Tom Petty, Eric Clapton, Ringo Starr, Brian Wilson, Beck, Jackson Browne and a host of other major artists are interviewed in the new documentary Echo In The Canyon, which will open in Los Angeles on 24 May.
The film documents the city’s famous neighbourhood that became one of the most fertile breeding grounds for musical creativity in the mid-1960s, incubating the talent of such artists as the Mamas and the Papas, the Beach Boys and Buffalo Springfield. It’s described by the Hollywood Reporter as “a resonant tribute to an almost-bygone era.”
Produced and directed by former music journalist, record producer and label executive Andrew Slater, Echo In The Canyon also features Crosby, Stills & Nash, John Sebastian of the Lovin’ Spoonful, Roger McGuinn of the Byrds, Michelle Phillips of the Mamas and the Papas and their producer Lou Adler. They’re all interviewed on screen by Jakob Dylan of the Wallflowers, a previous collaborator with Slater, whom he has known from the time of that band’s 2000 album Breach, which Slater produced.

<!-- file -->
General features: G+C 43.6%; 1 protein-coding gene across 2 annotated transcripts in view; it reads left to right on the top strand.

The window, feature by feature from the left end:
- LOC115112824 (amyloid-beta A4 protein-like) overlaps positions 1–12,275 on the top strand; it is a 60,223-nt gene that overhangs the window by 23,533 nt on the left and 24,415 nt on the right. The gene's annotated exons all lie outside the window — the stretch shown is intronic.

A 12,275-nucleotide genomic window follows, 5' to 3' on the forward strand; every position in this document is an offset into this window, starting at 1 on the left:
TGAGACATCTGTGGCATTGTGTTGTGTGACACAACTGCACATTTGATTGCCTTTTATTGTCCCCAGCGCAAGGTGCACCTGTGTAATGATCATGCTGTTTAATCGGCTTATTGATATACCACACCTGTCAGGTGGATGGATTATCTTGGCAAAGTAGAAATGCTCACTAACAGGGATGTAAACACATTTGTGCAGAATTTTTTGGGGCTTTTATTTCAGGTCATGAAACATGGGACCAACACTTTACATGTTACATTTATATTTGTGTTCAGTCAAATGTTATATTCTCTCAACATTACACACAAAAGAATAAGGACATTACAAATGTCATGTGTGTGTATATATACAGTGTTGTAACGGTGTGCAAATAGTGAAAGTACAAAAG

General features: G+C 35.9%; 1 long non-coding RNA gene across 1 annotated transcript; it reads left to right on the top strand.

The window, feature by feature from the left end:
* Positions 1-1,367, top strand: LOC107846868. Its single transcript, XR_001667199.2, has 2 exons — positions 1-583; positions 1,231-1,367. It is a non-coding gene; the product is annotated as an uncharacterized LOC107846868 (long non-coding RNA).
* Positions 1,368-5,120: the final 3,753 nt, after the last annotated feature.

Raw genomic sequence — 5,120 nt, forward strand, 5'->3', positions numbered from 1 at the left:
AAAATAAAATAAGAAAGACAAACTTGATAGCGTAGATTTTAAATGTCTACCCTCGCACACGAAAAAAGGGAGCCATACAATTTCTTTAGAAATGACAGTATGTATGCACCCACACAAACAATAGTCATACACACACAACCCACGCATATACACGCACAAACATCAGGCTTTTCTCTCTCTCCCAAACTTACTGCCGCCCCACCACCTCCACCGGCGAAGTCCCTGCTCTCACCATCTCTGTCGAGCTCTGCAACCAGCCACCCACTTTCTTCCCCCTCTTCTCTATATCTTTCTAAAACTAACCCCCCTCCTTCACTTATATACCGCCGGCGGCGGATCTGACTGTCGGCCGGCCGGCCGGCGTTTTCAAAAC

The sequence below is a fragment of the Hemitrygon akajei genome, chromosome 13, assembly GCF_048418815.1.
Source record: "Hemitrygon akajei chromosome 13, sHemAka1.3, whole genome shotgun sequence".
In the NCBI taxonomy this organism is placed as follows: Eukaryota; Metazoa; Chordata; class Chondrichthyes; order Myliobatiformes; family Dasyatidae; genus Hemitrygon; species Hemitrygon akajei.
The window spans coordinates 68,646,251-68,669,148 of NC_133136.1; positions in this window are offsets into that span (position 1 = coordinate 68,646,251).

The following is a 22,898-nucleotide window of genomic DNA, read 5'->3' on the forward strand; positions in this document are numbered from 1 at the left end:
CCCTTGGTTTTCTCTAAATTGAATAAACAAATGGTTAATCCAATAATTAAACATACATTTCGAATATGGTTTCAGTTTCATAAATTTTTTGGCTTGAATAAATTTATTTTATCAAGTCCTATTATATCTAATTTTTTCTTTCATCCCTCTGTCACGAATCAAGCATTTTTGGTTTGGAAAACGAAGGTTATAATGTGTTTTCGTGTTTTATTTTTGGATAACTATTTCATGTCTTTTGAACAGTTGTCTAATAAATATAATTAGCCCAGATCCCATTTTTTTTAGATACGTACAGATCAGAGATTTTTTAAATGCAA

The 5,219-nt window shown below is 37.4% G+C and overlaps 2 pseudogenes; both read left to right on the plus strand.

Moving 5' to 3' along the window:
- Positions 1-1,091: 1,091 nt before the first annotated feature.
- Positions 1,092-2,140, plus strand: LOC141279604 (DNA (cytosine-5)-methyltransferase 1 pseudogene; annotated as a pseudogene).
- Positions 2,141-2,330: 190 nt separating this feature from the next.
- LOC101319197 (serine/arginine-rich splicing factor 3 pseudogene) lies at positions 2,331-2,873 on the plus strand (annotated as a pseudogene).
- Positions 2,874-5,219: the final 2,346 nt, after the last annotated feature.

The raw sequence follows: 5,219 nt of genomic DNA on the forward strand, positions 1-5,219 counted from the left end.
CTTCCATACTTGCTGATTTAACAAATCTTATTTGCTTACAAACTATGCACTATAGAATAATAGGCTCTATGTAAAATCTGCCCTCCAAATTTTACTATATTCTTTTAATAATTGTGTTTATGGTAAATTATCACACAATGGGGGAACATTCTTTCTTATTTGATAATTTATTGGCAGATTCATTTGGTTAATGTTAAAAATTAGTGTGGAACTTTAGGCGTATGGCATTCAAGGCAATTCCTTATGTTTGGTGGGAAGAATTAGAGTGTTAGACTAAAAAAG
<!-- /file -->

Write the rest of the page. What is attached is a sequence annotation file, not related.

The film focuses on the 1965-67 period of Laurel Canyon’s rising influence, and thus eschews much of the singer-songwriter generation that grew out of the neighbourhood in later years. The late Petty talks to Dylan in a guitar shop and describes the influence of the folk-rock era on his own work. Contemporary artists such as Norah Jones, Cat Power, Regina Spektor and Jade Castrinos also discuss the Laurel Canyon effect.
The film’s Los Angeles opening will be at the Angelika, and it will be screened at the Landmark at 57 West in New York on 31 May. Both screening events will feature live music by artists who are seen in the film, for which more showings are planned in June, along with a soundtrack album.
Explore our Tom Petty Artist Page.